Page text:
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David Womack

Our mission at Kaiser Permanente is to improve the health of our members and the communities we serve. We are dedicated to improving access to medical care for everyone in Kern County. We are also concerned about the future supply of health care workers to care for our community. A recent article and subsequent editorial in The Californian ("Local medical providers must step up for KMC," Dec. 13) implied we are not doing our fair share. This is incorrect. I'd like for our community to understand the depth of our commitment to Bakersfield and Kern County.

Over the last five years, Kaiser Permanente awarded more than $1.35 million in grants to Kern Medical Center to improve specialty care access for Kern County's most vulnerable residents. As a result of our investment in the uninsured and underinsured, patients are receiving care in an expedited manner and are linked back to a medical home through the safety net clinic providers. In the same period, we provided Clinica Sierra Vista almost $400,000 to help meet the needs of their clients. This year, we distributed an additional $216,000 to other local organizations working to alleviate Kern County's most pressing health care issues. Last year, it was also over $200,000.

We have recruited 50 physicians from outside Kern County since 2009. These doctors moved here, raise their families here and provide much needed care to our community. We have hired some of KMC's Family Practice Residency graduates, thereby ensuring these doctors stay in Kern County.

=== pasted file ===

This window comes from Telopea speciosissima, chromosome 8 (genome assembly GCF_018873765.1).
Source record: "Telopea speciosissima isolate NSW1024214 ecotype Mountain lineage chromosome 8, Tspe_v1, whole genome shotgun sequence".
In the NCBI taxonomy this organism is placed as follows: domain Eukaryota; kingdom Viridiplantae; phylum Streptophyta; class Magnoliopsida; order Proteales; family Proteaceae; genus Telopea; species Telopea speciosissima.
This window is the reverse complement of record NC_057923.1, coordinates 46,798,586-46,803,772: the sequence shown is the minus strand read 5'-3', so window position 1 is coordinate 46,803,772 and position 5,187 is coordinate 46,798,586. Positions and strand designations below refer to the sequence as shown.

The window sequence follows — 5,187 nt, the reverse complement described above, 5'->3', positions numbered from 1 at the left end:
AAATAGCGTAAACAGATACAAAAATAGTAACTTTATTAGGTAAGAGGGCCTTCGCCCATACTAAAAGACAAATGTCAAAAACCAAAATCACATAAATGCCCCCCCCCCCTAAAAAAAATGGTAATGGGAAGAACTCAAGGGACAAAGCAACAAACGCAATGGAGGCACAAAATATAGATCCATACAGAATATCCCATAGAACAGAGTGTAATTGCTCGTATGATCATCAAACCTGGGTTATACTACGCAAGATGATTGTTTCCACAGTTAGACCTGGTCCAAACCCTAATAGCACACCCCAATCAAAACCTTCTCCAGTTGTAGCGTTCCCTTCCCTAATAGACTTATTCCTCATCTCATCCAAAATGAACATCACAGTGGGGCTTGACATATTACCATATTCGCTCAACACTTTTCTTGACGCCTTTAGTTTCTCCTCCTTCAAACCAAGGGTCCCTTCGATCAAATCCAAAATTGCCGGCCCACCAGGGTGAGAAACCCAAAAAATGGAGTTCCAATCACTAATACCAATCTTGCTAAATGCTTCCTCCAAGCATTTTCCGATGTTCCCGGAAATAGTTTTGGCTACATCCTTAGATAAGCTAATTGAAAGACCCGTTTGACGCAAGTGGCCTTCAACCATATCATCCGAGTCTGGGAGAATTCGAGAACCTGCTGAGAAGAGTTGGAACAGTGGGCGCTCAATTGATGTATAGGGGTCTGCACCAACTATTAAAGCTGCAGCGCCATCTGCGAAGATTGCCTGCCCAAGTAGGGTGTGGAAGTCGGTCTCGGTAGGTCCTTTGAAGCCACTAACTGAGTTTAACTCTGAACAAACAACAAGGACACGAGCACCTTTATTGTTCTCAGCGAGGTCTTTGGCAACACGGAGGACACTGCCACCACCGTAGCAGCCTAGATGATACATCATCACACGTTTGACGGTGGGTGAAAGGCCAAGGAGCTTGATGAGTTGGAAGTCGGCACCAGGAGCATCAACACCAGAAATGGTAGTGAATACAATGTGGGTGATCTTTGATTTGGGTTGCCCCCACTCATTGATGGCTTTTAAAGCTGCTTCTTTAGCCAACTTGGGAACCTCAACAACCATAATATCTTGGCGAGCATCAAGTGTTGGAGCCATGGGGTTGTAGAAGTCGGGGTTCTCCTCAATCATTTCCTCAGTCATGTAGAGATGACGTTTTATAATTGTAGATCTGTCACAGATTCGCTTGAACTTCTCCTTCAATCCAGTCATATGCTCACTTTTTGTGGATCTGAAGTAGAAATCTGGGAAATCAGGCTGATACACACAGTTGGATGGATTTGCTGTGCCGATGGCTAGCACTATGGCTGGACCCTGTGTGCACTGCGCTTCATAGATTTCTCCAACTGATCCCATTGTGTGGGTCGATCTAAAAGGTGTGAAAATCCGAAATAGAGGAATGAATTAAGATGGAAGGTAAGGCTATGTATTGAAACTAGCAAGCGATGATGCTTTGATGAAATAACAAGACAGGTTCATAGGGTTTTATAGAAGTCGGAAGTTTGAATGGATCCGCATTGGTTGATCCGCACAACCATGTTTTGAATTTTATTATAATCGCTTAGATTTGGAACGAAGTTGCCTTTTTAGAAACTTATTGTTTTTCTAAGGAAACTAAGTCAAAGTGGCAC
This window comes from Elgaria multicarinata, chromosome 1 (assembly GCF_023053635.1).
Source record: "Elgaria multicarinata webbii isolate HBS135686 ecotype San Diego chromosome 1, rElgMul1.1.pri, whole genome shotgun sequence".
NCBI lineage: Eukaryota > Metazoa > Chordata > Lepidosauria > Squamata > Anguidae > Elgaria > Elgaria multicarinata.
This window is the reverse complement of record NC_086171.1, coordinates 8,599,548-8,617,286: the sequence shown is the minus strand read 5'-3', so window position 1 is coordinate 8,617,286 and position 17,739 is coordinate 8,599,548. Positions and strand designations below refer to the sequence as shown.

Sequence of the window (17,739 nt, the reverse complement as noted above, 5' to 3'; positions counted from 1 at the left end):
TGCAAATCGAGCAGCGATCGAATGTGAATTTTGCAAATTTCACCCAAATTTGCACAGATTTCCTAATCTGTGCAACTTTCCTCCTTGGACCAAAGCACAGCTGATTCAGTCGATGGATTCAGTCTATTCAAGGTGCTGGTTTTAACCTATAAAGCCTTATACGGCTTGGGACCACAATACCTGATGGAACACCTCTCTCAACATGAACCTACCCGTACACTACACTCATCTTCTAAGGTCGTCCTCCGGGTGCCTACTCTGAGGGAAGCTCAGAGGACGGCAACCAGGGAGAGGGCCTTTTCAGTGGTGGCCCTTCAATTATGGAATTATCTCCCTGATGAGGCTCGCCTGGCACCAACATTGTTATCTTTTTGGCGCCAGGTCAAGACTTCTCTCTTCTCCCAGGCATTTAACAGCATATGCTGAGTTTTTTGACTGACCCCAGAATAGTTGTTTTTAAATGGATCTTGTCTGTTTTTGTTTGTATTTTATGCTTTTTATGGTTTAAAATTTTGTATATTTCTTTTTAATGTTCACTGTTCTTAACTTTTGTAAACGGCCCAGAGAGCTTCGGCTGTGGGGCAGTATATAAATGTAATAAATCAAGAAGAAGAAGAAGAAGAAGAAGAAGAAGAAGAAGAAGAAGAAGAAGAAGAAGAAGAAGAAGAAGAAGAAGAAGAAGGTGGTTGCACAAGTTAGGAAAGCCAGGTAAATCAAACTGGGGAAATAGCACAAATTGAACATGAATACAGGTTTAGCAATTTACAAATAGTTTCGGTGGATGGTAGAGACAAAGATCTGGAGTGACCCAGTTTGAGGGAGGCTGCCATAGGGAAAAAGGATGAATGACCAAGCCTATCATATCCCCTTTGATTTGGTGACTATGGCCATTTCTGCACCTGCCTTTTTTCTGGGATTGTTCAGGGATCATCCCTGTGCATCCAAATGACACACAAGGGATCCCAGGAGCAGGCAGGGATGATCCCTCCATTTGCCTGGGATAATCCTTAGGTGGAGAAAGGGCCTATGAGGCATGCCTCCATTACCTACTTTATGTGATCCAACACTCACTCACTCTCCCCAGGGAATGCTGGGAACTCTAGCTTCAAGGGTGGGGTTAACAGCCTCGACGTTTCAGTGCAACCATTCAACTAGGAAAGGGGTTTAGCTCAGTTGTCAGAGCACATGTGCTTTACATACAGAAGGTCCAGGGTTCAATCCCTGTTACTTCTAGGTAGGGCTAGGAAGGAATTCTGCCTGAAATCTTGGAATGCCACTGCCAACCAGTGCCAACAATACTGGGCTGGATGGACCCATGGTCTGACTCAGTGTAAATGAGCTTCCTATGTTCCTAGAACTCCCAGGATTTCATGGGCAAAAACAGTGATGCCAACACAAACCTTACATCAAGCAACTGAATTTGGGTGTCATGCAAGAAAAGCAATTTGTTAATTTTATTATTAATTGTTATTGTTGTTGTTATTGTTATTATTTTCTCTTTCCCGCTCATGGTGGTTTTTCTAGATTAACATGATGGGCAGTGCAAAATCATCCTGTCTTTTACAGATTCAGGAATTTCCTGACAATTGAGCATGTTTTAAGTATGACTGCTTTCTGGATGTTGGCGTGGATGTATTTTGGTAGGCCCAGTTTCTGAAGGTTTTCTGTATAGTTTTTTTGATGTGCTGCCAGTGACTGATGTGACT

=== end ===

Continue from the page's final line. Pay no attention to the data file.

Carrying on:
To help grow future health care workers, we have supported Cal State Bakersfield nursing students with more than $63,000 of scholarships since 2010. We've made a three-year commitment to provide $15,000 of scholarships for CSUB social work students.

Each year, we conduct our Hippocrates Circle Program in collaboration with a local school. This program links junior high school students with medical professionals and exposes them to the exciting potential for careers in health care. We also work with the students' parents and CSUB to help these families plan for college. Sixty students have graduated from the program. In 2013, there will be 45 students from the east Bakersfield community enrolled and engaged with our medical professionals.

Kaiser Permanente funds and operates medical residency programs in Southern California. Several graduates from those programs now live and practice here in Kern County.

Our physicians and employees choose to volunteer their time and expertise to numerous service projects for our community. For example, one of our Permanente physicians has served as the doctor for the Bakersfield Homeless Center for many years. Another serves as the medical director for the Jesus Shack mobile health van. They both do this voluntarily with no pay.

Regarding the KMC consultant, we can find no record or recollection of a request to meet. When we learned of this rumor several weeks ago, we contacted the consultant via email and offered to arrange a meeting. To date, we have received no response. We are open to discussions. We have an established grant process that KMC has successfully used in the past.

The contributions Kaiser Permanente has made to the health of our community are significant. As a nonprofit corporation, we strive to maximize our contributions without driving up the cost of health care. We will continue to pursue this strategy and will continue to partner with local organizations to help solve our community's most urgent health care needs.

David E. Womack

is the executive director of Kaiser Foundation Hospitals & Health Plan for Kern County. Kaiser Permanente serves more than 100,000 members in Kern County. Another View presents a critical response to a previous editorial, column or news story.